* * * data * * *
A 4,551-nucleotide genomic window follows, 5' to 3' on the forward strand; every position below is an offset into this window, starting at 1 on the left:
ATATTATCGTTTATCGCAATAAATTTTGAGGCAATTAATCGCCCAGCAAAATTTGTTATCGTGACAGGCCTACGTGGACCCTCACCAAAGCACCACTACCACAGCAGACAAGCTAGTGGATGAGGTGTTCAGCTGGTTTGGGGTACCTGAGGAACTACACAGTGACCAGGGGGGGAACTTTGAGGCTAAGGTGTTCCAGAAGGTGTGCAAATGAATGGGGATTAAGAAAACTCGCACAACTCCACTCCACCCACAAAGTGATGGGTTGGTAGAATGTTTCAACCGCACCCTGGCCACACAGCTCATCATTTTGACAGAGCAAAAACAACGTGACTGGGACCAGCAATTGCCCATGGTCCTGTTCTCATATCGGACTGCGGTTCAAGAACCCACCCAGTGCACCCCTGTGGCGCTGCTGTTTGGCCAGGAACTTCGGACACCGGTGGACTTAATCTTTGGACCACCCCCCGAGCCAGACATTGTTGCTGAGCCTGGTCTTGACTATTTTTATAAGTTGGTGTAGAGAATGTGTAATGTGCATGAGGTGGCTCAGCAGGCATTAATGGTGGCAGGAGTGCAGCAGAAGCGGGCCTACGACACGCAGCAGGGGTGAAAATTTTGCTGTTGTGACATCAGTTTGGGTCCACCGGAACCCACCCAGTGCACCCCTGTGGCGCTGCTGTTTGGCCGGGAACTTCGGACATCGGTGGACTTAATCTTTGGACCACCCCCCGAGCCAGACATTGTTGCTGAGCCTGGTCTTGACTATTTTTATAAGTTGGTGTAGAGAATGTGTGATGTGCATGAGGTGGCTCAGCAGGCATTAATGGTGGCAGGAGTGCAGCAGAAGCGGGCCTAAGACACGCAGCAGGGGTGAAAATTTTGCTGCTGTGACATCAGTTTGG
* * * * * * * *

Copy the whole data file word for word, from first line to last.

A 4,551-nucleotide genomic window follows, 5' to 3' on the forward strand; every position below is an offset into this window, starting at 1 on the left:
ATATTATCGTTTATCGCAATAAATTTTGAGGCAATTAATCGCCCAGCAAAATTTGTTATCGTGACAGGCCTACGTGGACCCTCACCAAAGCACCACTACCACAGCAGACAAGCTAGTGGATGAGGTGTTCAGCTGGTTTGGGGTACCTGAGGAACTACACAGTGACCAGGGGGGGAACTTTGAGGCTAAGGTGTTCCAGAAGGTGTGCAAATGAATGGGGATTAAGAAAACTCGCACAACTCCACTCCACCCACAAAGTGATGGGTTGGTAGAATGTTTCAACCGCACCCTGGCCACACAGCTCATCATTTTGACAGAGCAAAAACAACGTGACTGGGACCAGCAATTGCCCATGGTCCTGTTCTCATATCGGACTGCGGTTCAAGAACCCACCCAGTGCACCCCTGTGGCGCTGCTGTTTGGCCAGGAACTTCGGACACCGGTGGACTTAATCTTTGGACCACCCCCCGAGCCAGACATTGTTGCTGAGCCTGGTCTTGACTATTTTTATAAGTTGGTGTAGAGAATGTGTAATGTGCATGAGGTGGCTCAGCAGGCATTAATGGTGGCAGGAGTGCAGCAGAAGCGGGCCTACGACACGCAGCAGGGGTGAAAATTTTGCTGTTGTGACATCAGTTTGGGTCCACCGGAACCCACCCAGTGCACCCCTGTGGCGCTGCTGTTTGGCCGGGAACTTCGGACATCGGTGGACTTAATCTTTGGACCACCCCCCGAGCCAGACATTGTTGCTGAGCCTGGTCTTGACTATTTTTATAAGTTGGTGTAGAGAATGTGTGATGTGCATGAGGTGGCTCAGCAGGCATTAATGGTGGCAGGAGTGCAGCAGAAGCGGGCCTAAGACACGCAGCAGGGGTGAAAATTTTGCTGCTGTGACATCAGTTTGG